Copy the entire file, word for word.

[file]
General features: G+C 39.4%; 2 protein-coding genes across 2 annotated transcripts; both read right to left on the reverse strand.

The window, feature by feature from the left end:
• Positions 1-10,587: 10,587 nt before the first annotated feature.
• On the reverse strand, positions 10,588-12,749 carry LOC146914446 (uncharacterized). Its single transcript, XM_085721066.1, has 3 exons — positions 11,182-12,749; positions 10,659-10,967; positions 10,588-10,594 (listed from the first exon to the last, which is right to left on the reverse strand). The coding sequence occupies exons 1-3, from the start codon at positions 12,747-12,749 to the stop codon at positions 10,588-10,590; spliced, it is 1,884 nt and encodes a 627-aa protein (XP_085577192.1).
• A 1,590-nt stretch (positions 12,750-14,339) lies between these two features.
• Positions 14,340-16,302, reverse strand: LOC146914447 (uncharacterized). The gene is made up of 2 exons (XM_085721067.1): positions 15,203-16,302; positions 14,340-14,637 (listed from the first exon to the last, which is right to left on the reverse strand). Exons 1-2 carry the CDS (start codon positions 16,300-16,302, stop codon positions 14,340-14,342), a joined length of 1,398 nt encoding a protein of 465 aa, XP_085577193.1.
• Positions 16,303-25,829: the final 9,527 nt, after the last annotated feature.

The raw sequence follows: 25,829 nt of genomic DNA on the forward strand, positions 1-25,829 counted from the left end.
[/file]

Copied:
General features: G+C 39.4%; 2 protein-coding genes across 2 annotated transcripts; both read right to left on the reverse strand.

The window, feature by feature from the left end:
• Positions 1-10,587: 10,587 nt before the first annotated feature.
• On the reverse strand, positions 10,588-12,749 carry LOC146914446 (uncharacterized). Its single transcript, XM_085721066.1, has 3 exons — positions 11,182-12,749; positions 10,659-10,967; positions 10,588-10,594 (listed from the first exon to the last, which is right to left on the reverse strand). The coding sequence occupies exons 1-3, from the start codon at positions 12,747-12,749 to the stop codon at positions 10,588-10,590; spliced, it is 1,884 nt and encodes a 627-aa protein (XP_085577192.1).
• A 1,590-nt stretch (positions 12,750-14,339) lies between these two features.
• Positions 14,340-16,302, reverse strand: LOC146914447 (uncharacterized). The gene is made up of 2 exons (XM_085721067.1): positions 15,203-16,302; positions 14,340-14,637 (listed from the first exon to the last, which is right to left on the reverse strand). Exons 1-2 carry the CDS (start codon positions 16,300-16,302, stop codon positions 14,340-14,342), a joined length of 1,398 nt encoding a protein of 465 aa, XP_085577193.1.
• Positions 16,303-25,829: the final 9,527 nt, after the last annotated feature.

The raw sequence follows: 25,829 nt of genomic DNA on the forward strand, positions 1-25,829 counted from the left end.